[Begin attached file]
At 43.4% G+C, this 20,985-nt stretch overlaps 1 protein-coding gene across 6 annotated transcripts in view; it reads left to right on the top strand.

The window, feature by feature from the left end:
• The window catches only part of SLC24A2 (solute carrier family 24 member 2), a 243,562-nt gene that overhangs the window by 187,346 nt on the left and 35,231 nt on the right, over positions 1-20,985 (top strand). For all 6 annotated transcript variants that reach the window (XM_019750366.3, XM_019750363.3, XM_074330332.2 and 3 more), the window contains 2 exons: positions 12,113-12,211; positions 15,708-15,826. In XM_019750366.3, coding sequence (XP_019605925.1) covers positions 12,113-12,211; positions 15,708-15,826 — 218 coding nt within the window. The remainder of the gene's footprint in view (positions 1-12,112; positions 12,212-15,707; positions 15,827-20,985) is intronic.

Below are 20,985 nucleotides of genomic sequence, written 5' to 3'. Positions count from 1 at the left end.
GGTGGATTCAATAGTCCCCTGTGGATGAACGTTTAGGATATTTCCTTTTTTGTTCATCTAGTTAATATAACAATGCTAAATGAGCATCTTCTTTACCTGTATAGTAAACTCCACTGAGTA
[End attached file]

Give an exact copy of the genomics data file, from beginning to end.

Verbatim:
At 43.4% G+C, this 20,985-nt stretch overlaps 1 protein-coding gene across 6 annotated transcripts in view; it reads left to right on the top strand.

The window, feature by feature from the left end:
• The window catches only part of SLC24A2 (solute carrier family 24 member 2), a 243,562-nt gene that overhangs the window by 187,346 nt on the left and 35,231 nt on the right, over positions 1-20,985 (top strand). For all 6 annotated transcript variants that reach the window (XM_019750366.3, XM_019750363.3, XM_074330332.2 and 3 more), the window contains 2 exons: positions 12,113-12,211; positions 15,708-15,826. In XM_019750366.3, coding sequence (XP_019605925.1) covers positions 12,113-12,211; positions 15,708-15,826 — 218 coding nt within the window. The remainder of the gene's footprint in view (positions 1-12,112; positions 12,212-15,707; positions 15,827-20,985) is intronic.

Below are 20,985 nucleotides of genomic sequence, written 5' to 3'. Positions count from 1 at the left end.
GGTGGATTCAATAGTCCCCTGTGGATGAACGTTTAGGATATTTCCTTTTTTGTTCATCTAGTTAATATAACAATGCTAAATGAGCATCTTCTTTACCTGTATAGTAAACTCCACTGAGTA